This post is a write-up of a talk I gave at Alt Tech Talks: London on the Objective-C runtime. Seriously though, you should’ve been there.
The Objective-C runtime?
That’s the name of the library of C functions that implement the nuts and bolts of Objective-C. Objects could just be represented as C structures, and methods could just be implemented as C functions. In fact they sort of are, but with some extra capabilities. These structures and functions are wrapped in this collection of runtime functions that allows Objective-C programs to create, inspect and modify classes, objects and methods on the fly.
It’s the Objective-C runtime library works out what methods get executed, too. The
[object doSomething] syntax does not directly resolve a method and call it. Instead, a message is sent to the object (which gets called the receiver in this context). The runtime library gives objects the opportunity to look at the message and decide how to respond to it. Alan Kay repeatedly said that message-passing is the important part of Smalltalk (from which Objective-C derives), not objects:
I’m sorry that I long ago coined the term “objects” for this topic because it gets many people to focus on the lesser idea.
The big idea is “messaging” – that is what the kernal[sic] of Smalltalk/Squeak is all about (and it’s something that was never quite completed in our Xerox PARC phase). The Japanese have a small word – ma – for “that which is in between” – perhaps the nearest English equivalent is “interstitial”. The key in making great and growable systems is much more to design how its modules communicate rather than what their internal properties and behaviors should be.
Indeed in one article describing the Smalltalk virtual machine the programming technique is called the message-passing or messaging paradigm. “Object-Oriented” is used to describe the memory management system.
Throughout this talk and post I’m talking about the ObjC runtime, but there are many. They all support an object’s introspective and message-receiving capabilities, but they have different features and work in different ways (for example, Apple’s runtime sends messages in one step, but the GNU runtime looks up messages and then invokes the discovered function in two steps). All of the discussion below relates to Apple’s most modern runtime library (the one that is delivered as part of OS X since 10.5 and iOS).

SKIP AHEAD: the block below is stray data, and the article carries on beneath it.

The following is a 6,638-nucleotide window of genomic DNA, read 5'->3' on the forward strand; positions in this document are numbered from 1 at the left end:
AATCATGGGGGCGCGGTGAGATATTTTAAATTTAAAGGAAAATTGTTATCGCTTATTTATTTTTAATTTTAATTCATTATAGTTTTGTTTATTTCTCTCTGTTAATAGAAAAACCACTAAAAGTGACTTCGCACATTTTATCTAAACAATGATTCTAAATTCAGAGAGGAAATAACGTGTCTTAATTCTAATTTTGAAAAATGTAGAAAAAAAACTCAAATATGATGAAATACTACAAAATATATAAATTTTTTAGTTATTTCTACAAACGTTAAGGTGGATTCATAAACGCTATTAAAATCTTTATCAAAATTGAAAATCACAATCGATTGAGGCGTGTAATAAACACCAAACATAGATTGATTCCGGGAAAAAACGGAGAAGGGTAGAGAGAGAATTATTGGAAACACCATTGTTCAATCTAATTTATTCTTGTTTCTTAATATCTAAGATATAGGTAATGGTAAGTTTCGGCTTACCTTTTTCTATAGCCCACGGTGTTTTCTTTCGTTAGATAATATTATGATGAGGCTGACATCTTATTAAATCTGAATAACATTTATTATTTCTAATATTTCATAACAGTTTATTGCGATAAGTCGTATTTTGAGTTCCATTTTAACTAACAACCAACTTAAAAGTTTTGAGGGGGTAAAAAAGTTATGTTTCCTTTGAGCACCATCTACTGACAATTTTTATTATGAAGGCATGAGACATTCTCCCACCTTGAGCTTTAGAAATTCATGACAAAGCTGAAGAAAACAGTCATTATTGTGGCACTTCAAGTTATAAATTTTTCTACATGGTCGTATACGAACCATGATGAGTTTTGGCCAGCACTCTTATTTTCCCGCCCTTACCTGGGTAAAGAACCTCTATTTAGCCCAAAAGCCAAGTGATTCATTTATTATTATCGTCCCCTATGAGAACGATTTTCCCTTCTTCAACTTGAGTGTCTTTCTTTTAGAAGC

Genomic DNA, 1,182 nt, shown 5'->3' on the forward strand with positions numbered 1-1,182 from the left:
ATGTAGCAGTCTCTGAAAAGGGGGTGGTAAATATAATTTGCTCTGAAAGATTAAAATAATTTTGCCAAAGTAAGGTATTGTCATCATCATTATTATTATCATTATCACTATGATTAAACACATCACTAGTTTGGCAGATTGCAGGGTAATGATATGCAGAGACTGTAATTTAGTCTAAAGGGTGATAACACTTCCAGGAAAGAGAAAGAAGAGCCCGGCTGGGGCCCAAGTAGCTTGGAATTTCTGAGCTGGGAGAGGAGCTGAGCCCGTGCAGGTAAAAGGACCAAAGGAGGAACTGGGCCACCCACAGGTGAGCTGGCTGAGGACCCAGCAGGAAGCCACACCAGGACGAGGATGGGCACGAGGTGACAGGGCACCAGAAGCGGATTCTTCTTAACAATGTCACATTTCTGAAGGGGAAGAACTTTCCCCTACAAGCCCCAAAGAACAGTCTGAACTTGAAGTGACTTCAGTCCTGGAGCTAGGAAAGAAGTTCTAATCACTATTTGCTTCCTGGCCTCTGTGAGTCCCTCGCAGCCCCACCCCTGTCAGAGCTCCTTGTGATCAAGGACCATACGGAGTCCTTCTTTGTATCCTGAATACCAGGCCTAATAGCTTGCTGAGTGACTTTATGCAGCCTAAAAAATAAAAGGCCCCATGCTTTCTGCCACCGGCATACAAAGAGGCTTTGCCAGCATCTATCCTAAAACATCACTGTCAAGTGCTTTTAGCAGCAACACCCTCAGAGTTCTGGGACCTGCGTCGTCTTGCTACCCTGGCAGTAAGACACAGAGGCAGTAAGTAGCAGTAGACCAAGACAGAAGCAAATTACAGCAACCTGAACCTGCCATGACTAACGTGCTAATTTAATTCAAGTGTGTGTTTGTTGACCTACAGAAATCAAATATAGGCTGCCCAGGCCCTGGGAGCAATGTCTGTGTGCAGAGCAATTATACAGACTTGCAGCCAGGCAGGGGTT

In the talk, I decided to examine a few specific areas of the runtime library’s behaviour. I looked for things that I wanted to understand better, and came up with questions I wanted to answer as part of the talk.
Dynamic class creation
Can I implement Key-Value Observing?
While I was preparing the talk, a post called KVO considered harmful started to get a lot of coverage. That post raises a lot of valid criticisms of the Key-Value Observing API, but rather than throw away the Observer pattern I wanted to explore a new implementation.
The observed (pardon the pun) behaviour of KVO is to privately subclass the observed object’s class, so that it can customise the object’s behaviour to call the KVO callback. That’s done through a function called
objc_duplicateClass, unfortunately the documentation tells us that we should not call this function ourselves.